Not all seed beads have unstable colors, despite the fact that some retailers cover themselves by labeling all seed beads they sell, this way. There are glass formulations which produce colors within the solid glass, which will not fade. From what I can tell, however, the number of these formulations is limited. For example, blue-violets seem regularly difficult to produce in glass; these tend to be approached with the usage of a base color with either a coating that interferes with the reflection of light, or color-lining, which coats the inside of the bead hole(s) with a color. This is if they are not outright just glass covered with a purple coating…which calls in the question of color permanence (and sometimes, just basic quality).

“Amethyst” appears to be a trade name for one of the better-known formulations of purple glass; unfortunately, at times, it also ranges towards a reddish brown — even in light tones. All of the really nice colors that I’ve seen in glass beads which range toward blue-violet (Cobalt Blue and Sapphire excepted) have special coatings applied to them (e.g. Bronze Iris [Luster] Sapphire, where the Bronze Iris Luster coating causes the bead to appear violet with a “Sapphire” blue undertone). Many of them do not have base colors one would think of right off as a good base for violet (e.g. smoke topaz AB: a cool brown with a rainbow coating). Sometimes, they don’t even mention purple or violet in the name at all (like cobalt blue luster, or fuchsia AB).

I should also note that trade names seem to be a bit fluid. What I refer to as cobalt blue luster, may appear under a different name, the next time you see it (like “transparent luster cobalt” or “translucent luster cobalt” or “transparent cobalt luster” — not to mention variant spellings like “lustre”). This happens even though the product is the same (for example, “Toho #116” — although cobalt blue with a luster coating is so common that multiple companies produce their own versions [e.g. Preciosa #36100; Miyuki #2243, or, as a possibly closer match, #308 — although 308 is named as a “gold luster” color] — not to say at all that these are exactly exchangeable. In addition to differences in the visible color and finish combinations, the sizes, shapes, and dimensions of each company’s beads are subtly different).

Color impermanence can be an issue with some seed beads, for example dyed beads and galvanized beads which don’t have an added layer like “Duracoat”, “PermaFinish”, or “Permanent”, to protect their colors. Even these will eventually wear, but they’ll last longer.

I’ve found recommendations to seal beads with a protective spray varnish (or fixative?) in order to keep the colors from wearing. I personally wouldn’t go to that length, largely because spray varnish on a baseline is pretty toxic. I don’t think the toxicity would so much affect the end user, but the process of spraying it exposes one to the hazard of breathing both the varnish mist, and the solvent. This is not stuff you want inside your lungs. There are respirators available — and you need a special cartridge for an application like this, which I haven’t been able to exactly pin down (maybe reading the MSDS of the particular varnish, would help) — but I have wondered if it is even worth it to consider the process, given the risks.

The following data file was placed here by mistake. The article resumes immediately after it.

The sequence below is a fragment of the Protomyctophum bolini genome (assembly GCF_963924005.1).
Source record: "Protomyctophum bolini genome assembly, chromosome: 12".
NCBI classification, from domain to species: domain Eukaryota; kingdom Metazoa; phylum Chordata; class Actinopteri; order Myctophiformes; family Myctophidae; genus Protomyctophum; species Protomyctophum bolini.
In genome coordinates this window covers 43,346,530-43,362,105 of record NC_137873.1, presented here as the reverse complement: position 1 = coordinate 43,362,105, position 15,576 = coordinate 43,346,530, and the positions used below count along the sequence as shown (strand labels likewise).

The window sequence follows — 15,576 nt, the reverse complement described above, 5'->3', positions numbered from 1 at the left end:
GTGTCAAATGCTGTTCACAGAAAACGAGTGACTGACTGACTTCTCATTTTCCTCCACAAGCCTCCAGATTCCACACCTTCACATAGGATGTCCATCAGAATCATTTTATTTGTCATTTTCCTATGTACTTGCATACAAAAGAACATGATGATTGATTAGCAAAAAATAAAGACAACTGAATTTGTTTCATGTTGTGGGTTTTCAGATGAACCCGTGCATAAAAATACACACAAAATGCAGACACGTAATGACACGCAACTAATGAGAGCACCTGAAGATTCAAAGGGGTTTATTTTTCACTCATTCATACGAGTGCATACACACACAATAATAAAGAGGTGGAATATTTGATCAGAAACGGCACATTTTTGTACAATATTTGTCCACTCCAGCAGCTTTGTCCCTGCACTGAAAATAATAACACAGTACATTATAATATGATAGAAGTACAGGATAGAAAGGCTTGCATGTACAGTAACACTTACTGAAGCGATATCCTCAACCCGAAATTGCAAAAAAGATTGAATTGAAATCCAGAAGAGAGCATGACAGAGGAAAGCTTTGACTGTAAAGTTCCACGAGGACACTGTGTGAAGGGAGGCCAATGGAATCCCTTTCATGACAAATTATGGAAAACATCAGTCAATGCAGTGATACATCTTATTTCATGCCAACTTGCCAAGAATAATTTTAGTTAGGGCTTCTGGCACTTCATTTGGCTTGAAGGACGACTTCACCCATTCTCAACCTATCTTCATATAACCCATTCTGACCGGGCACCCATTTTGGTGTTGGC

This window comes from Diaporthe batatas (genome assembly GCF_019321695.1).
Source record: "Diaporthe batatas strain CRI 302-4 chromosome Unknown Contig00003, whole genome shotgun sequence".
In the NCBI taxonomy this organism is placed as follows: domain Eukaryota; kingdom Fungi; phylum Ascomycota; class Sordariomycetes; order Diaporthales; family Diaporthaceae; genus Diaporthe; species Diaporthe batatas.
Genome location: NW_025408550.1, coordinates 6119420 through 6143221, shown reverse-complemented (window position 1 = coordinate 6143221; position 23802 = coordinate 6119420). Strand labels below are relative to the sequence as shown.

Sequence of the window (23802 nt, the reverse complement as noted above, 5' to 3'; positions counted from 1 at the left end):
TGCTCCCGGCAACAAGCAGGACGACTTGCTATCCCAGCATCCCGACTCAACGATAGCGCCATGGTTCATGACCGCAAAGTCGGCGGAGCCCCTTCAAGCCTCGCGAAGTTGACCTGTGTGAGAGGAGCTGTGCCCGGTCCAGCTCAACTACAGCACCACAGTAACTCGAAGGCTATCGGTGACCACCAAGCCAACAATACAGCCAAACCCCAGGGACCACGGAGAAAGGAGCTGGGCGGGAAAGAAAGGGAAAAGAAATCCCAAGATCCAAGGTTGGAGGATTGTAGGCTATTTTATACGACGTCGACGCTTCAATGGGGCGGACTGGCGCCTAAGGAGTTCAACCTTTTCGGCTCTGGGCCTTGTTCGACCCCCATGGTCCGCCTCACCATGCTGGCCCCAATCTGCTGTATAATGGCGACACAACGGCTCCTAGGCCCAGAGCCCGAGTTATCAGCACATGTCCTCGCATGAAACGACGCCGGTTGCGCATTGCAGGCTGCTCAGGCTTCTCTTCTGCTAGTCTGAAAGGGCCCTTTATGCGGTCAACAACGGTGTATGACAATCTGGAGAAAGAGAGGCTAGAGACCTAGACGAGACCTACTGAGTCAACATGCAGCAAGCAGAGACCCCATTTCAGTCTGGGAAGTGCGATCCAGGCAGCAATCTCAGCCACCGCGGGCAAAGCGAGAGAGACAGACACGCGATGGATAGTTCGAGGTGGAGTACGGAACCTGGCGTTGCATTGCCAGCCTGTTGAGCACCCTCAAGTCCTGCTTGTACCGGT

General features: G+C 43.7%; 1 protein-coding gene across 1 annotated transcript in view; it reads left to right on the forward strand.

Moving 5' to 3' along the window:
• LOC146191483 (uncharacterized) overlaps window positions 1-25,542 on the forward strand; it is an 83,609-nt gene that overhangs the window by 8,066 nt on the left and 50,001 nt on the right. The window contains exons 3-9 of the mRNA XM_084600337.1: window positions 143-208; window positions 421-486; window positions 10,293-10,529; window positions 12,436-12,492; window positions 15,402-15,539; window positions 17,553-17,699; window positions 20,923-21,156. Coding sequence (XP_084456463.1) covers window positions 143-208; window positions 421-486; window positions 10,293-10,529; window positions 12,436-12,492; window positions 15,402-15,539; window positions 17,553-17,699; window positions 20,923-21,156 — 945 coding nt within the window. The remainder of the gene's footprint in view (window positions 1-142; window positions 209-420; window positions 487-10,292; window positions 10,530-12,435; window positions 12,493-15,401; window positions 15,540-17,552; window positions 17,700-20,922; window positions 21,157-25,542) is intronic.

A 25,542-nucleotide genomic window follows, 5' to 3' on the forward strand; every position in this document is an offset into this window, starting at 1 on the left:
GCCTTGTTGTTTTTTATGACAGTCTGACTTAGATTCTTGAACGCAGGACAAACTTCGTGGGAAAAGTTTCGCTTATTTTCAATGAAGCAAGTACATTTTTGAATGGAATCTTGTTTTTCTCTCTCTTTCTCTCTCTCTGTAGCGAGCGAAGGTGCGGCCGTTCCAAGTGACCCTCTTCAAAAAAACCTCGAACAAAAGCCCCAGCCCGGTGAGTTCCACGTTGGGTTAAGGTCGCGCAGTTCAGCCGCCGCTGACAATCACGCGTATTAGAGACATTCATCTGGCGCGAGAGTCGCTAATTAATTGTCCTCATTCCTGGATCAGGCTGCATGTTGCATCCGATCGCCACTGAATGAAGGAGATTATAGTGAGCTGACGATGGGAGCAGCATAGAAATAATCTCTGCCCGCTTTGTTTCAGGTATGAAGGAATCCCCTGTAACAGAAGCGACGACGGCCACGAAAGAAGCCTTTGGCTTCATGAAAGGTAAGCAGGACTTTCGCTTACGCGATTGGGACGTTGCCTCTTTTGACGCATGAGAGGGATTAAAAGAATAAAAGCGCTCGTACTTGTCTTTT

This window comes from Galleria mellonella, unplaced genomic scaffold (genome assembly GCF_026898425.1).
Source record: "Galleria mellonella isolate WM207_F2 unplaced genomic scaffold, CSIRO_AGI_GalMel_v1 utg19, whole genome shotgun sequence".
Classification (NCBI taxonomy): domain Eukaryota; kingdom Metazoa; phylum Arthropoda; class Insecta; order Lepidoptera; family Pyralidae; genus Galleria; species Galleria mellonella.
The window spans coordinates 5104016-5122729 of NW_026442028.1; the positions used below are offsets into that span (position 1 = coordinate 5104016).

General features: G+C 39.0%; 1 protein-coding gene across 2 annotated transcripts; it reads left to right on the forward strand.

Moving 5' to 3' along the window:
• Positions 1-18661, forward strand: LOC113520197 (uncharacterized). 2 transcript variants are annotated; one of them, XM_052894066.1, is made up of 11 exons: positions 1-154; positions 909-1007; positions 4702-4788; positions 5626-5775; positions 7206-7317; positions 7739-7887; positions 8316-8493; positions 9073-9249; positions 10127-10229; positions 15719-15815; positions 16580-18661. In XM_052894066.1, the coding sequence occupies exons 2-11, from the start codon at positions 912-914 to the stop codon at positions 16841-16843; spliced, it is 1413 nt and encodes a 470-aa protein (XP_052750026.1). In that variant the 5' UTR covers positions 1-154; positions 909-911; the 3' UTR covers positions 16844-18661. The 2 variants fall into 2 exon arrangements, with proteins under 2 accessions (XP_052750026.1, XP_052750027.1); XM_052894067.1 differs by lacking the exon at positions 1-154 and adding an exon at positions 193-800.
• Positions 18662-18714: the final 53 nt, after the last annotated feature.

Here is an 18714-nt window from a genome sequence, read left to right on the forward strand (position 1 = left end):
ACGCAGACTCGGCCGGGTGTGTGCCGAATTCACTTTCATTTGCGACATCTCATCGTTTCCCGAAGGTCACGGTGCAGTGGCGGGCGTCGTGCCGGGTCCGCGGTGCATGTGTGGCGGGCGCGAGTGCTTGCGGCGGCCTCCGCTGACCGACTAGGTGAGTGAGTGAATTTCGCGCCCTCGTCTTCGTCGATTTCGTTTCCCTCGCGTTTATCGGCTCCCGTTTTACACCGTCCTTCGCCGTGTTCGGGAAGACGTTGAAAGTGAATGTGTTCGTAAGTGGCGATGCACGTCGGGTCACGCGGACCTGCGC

I have also read claims that SolGel colors (which I’ve seen largely in relation to Czech seed beads) do not wear or fade. I personally haven’t tested them, but I do have one vial of intensely purple beads which I’m pretty sure are SolGel, likely from the late 1990’s. They’re still intense in 2021. The drawback to SolGel beads is that the colors may be difficult to coordinate, due to this intensity and clear color.

Even light colors with SolGel dye can be very pure. Pure colors can be difficult to use, especially when you’re coordinating beads by using their color overtones. However: I’ve recently found some nice beads with a “Tint” label, which are SolGel dyed (on a light base), and also have either a warm or cool overtone. (For instance, pink can lean warm peach [i.e., tend towards orange], or cool blue [i.e., tend towards magenta].) I wasn’t able to find both warm and cool tones using the same vendor, however. Finding them was a benefit of shopping around and taking chances on what I ordered.

I should note that dyed beads are not all bad — sometimes the tradeoff for having a bright, intense, or specific color, or a color which cannot economically be made in solid glass, is the fact that it won’t last hundreds or thousands of years. And, of course…there is the question of whether a resistance to decomposition is actually a good thing…or whether disposability, as normalized by the fashion industry, is preferable. I don’t think there’s an easy answer to that.

In reality, the thread that a piece of beadwork is woven or knotted with is likely the weakest part of the entire piece. Usually, this is nylon, but — even if it is something stronger such as steel cable — in my experience, it’s the most vulnerable component, and often the first component to wear or break. Because a few beads are usually lost when that happens, it may not even be possible to fully repair and restore a piece of vintage beadwork to its original state — especially if the beads used in it have already faded over decades, preempting the possibility of finding matching replacement beads.